Saturday, 10 August 2013

The Wildlife Allotment

Vegetable Plots Designed to Benefit Wildlife

a) Hedgehog Plot. compost bins, brambles, piles of leaves
b) Bird Plot. unprotected fruit bushes, cherry trees and seeds
c) Fox Plot. strawberries to attract squirrels, trees for shade, old carpet for comfort, plastic ducks for play
d) Bee Plot. wild flowers for nectar
e) Butterfly Plot. brassica caterpillar food and flowers for nectar
f) Beetle Plot. rotting old planks & wood for larvae, aphid attracting plants for food
g) Worm Plot. bricks and old plant pots to hid under, dandelions (they seem to like their roots)
h) Snail Plot. cardoons (tasty!)
i) Rat Plot. lots of ripe squashes left uncollected
j) Mouse Plot. strawberries & broad bean seeds
k) Frog Plot. a pond with rocks and old logs.    


  1. How very clever. I love the idea of making plots for different things. My favorite is the frog plot. Ha-you can keep the rat plot.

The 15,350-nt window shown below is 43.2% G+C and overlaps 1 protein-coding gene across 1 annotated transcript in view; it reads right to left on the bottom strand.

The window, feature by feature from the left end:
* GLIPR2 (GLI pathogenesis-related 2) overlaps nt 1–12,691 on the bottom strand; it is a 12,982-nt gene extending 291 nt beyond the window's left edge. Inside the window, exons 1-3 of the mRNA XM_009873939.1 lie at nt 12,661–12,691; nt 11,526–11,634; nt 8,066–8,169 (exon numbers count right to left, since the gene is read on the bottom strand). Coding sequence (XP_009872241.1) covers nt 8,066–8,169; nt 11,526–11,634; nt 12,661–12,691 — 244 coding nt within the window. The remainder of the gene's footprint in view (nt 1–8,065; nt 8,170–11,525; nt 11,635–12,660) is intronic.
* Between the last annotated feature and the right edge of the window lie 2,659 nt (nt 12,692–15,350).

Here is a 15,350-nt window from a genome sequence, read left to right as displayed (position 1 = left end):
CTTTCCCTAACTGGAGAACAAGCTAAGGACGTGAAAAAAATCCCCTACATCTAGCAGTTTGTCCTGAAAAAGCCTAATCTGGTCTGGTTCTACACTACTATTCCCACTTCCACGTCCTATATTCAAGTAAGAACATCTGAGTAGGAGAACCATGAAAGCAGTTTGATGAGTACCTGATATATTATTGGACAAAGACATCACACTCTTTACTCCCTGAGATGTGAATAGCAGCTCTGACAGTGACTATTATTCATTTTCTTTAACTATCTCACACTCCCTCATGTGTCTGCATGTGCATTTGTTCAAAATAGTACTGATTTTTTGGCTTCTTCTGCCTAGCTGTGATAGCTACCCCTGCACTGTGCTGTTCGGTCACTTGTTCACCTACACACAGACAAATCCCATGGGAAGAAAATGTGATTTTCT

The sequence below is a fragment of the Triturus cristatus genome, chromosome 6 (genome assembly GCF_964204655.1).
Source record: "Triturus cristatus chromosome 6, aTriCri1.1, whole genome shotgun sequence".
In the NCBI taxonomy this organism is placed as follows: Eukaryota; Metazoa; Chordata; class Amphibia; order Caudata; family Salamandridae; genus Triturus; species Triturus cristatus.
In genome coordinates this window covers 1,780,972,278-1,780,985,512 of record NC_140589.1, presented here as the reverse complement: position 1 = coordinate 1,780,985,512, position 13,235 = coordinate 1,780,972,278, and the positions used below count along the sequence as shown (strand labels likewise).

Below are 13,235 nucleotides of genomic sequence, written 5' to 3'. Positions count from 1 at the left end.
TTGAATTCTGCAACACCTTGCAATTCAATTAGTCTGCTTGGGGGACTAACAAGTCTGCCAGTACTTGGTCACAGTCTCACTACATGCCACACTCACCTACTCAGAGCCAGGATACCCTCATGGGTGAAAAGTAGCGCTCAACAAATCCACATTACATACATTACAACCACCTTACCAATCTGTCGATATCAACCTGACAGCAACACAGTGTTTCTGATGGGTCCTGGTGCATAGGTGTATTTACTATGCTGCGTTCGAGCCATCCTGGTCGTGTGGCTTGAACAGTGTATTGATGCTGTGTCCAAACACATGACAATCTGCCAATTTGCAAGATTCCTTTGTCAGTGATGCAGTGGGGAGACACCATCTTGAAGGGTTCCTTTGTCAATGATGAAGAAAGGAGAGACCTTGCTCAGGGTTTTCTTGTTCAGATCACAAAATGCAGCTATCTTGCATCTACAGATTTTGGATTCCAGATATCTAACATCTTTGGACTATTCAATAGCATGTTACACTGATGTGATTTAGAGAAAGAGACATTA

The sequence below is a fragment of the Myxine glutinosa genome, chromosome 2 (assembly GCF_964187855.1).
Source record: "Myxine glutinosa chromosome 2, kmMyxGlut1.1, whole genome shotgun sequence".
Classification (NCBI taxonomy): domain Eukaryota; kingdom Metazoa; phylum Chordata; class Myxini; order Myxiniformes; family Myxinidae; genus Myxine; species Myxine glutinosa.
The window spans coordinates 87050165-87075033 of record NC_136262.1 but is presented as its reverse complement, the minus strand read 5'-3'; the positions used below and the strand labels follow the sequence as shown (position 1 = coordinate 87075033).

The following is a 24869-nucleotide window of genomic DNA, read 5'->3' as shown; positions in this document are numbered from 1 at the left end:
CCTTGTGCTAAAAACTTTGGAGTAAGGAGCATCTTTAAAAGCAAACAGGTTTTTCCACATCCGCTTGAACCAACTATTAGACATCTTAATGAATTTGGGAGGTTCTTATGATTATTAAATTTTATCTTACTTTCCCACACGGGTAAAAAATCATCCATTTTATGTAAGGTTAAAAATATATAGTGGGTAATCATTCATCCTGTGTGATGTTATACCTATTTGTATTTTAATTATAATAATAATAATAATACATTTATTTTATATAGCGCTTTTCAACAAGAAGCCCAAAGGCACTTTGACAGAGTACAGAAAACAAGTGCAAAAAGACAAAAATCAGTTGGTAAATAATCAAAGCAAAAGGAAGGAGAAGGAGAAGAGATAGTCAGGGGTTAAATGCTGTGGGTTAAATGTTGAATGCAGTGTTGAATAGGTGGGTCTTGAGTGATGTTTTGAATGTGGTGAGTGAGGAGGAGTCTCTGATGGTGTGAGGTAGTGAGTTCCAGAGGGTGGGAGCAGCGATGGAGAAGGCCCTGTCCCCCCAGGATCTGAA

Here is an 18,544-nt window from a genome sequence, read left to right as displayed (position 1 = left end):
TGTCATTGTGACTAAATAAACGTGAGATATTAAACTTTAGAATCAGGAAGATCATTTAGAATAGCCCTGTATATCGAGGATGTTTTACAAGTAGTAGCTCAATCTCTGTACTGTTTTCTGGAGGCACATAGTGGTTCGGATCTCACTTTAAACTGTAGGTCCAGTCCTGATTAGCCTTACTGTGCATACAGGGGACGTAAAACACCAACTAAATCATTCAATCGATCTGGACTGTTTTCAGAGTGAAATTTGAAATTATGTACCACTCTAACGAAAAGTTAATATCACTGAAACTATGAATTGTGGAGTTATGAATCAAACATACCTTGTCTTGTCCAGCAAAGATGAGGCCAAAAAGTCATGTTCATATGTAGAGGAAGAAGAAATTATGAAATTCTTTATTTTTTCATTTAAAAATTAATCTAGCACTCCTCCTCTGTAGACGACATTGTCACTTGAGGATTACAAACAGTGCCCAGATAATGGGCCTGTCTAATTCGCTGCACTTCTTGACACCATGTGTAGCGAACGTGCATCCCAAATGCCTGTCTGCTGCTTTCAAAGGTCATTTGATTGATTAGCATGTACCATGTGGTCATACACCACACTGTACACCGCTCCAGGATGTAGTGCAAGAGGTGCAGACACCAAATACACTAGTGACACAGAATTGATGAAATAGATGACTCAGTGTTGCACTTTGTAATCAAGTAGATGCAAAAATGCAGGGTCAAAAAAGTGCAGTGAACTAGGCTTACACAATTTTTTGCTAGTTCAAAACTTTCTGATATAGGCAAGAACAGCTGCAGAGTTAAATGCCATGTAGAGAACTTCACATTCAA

I have a plot of weeds (wild milkweed and goldenrod)I let grow on purpose right in the middle of my garden and it seems to keep the pests of the stuff I want. It's also a great conversation starter--drives my neighbor batty!

    1. thanks Sue, I like a lot of plants that are considered weeds. Dandelions are one of my favourites and its often a struggle both emotionally and physically to dig them up. But it has to be done, except for a few token ornamental specimens. Creeping Cinquefoil is a different matter though!

  2. I like the way it's both a plan and 3D. The fox seems to be guarding it all. But I feel you have missed out the very important slug plot - which of course would be completely empty!

    1. thats a good point and a plot for the benefit of slugs could have almost anything planted on it. But there is a snail plot, which in the picture I've planted a solitary cardoon as a symbol of surrender, because I've given up on the one in our front garden. After years of de-snailing its still a complete wreck, I know when I'm beaten.